addition, people undertake activities for reasons
of mastery, purpose, etc. rather than specifically
for monetary reward.”
23. And our favorite, the performance review game
Formal with very infrequent feedback.
But, seriously a ritual game with billions spent in wasted enterprise effort.
24. Lessons learnt in designing good games at work*
*So far. This is a WIP
25. Lesson #1
It‟s not about features you can bolt on.
It‟s about a careful design process.
26. Gamification: “One of Many Design tools for
Economics / FLOW
Copy / Tone
Typography / Color
Principal Design Architect, salesforce.com
Rypple lead designer
Co-founder IMVU (50m users)
27. You can‟t save a crappy
by bolting on game mechanics.
28. X Wrong
What‟s challenging or meaningful
about leaving the house?
Doing work that makes a difference?
Now that‟s difficult yet meaningful
29. You have to design the right game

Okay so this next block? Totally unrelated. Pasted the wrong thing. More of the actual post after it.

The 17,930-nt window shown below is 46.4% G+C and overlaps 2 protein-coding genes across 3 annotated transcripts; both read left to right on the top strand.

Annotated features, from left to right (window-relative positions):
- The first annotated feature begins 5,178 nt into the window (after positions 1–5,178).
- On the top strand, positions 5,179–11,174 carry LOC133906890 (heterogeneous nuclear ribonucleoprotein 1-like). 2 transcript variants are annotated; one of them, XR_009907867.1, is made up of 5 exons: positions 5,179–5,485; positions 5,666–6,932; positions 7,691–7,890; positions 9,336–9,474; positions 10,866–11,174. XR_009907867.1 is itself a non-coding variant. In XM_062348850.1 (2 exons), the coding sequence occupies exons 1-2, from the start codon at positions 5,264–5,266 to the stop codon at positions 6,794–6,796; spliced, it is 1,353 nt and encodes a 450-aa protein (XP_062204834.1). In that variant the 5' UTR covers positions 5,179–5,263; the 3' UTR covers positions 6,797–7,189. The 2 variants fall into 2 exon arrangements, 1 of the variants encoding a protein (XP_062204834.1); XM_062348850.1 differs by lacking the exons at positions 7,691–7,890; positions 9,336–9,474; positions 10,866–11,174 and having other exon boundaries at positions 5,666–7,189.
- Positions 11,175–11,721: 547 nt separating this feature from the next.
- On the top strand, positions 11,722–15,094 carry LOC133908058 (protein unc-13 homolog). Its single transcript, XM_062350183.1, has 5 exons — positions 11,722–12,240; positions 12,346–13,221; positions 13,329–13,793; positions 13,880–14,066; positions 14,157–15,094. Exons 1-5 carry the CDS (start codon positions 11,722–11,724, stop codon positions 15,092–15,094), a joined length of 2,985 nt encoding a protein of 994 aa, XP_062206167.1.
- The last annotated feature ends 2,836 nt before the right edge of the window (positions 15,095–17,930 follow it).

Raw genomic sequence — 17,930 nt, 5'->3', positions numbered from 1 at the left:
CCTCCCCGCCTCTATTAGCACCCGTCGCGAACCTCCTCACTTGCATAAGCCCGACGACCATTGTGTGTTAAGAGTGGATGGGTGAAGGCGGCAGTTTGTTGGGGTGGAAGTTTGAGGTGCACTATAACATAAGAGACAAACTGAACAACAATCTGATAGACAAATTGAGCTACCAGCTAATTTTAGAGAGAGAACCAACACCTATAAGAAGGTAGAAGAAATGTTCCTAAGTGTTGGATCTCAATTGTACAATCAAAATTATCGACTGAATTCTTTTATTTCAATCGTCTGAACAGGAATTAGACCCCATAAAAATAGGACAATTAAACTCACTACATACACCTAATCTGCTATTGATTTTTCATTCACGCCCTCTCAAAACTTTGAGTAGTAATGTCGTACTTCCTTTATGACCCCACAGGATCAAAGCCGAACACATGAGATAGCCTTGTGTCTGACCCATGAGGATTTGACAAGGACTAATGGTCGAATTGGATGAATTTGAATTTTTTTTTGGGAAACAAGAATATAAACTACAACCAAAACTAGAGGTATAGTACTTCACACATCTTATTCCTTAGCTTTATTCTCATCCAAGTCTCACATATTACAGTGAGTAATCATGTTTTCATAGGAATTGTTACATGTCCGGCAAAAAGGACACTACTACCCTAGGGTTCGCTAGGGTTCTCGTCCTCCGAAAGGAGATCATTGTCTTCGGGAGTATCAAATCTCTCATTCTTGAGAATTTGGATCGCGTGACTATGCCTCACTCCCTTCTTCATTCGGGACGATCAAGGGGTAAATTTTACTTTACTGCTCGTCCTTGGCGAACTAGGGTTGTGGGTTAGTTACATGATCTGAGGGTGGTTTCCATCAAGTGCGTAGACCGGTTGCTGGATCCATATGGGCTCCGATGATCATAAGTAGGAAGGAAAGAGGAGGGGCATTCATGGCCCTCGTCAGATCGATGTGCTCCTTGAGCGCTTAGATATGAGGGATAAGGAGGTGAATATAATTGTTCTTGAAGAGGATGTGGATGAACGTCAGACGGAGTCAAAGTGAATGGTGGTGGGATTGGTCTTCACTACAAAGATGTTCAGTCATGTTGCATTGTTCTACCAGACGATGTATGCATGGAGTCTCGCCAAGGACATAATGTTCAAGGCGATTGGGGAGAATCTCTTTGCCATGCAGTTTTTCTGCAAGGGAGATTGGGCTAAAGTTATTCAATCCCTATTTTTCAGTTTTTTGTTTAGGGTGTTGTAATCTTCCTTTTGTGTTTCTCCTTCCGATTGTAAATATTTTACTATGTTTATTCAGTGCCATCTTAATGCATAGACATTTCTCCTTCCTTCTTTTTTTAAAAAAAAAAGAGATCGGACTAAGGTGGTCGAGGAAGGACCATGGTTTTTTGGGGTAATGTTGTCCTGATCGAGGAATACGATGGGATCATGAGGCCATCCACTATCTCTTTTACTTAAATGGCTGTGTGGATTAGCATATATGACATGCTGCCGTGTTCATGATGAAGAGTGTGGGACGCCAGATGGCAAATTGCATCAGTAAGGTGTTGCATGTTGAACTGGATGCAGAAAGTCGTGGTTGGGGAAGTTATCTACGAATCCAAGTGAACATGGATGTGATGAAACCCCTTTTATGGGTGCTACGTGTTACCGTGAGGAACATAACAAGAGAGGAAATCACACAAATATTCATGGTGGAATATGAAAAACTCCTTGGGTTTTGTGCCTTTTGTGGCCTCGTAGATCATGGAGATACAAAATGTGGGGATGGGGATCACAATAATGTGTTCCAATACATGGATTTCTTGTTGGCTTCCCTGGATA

And that happens slowly, carefully & iteratively
30. Another critical ingredient:
Do we need this slide anymore?
UX Designer, Rypple
Previously, co-founder, imvu
Product Designer, Rypple
Creator of KDice & GPokr
* Alert: Be wary of software companies claiming
their products are gameified…when they don‟t
have game designers on staff!
32. “Game elements are like an amplifier: There has to be
a genuine sound first – a value, an interest, a
motivation – for the amplifier to do any good.”
Gamification & UX designer and researcher
33. Badges can be silly
Badges devoid of meaning can be silly.
For many, the badge is the only benefit
of playing the game. And that‟s okay in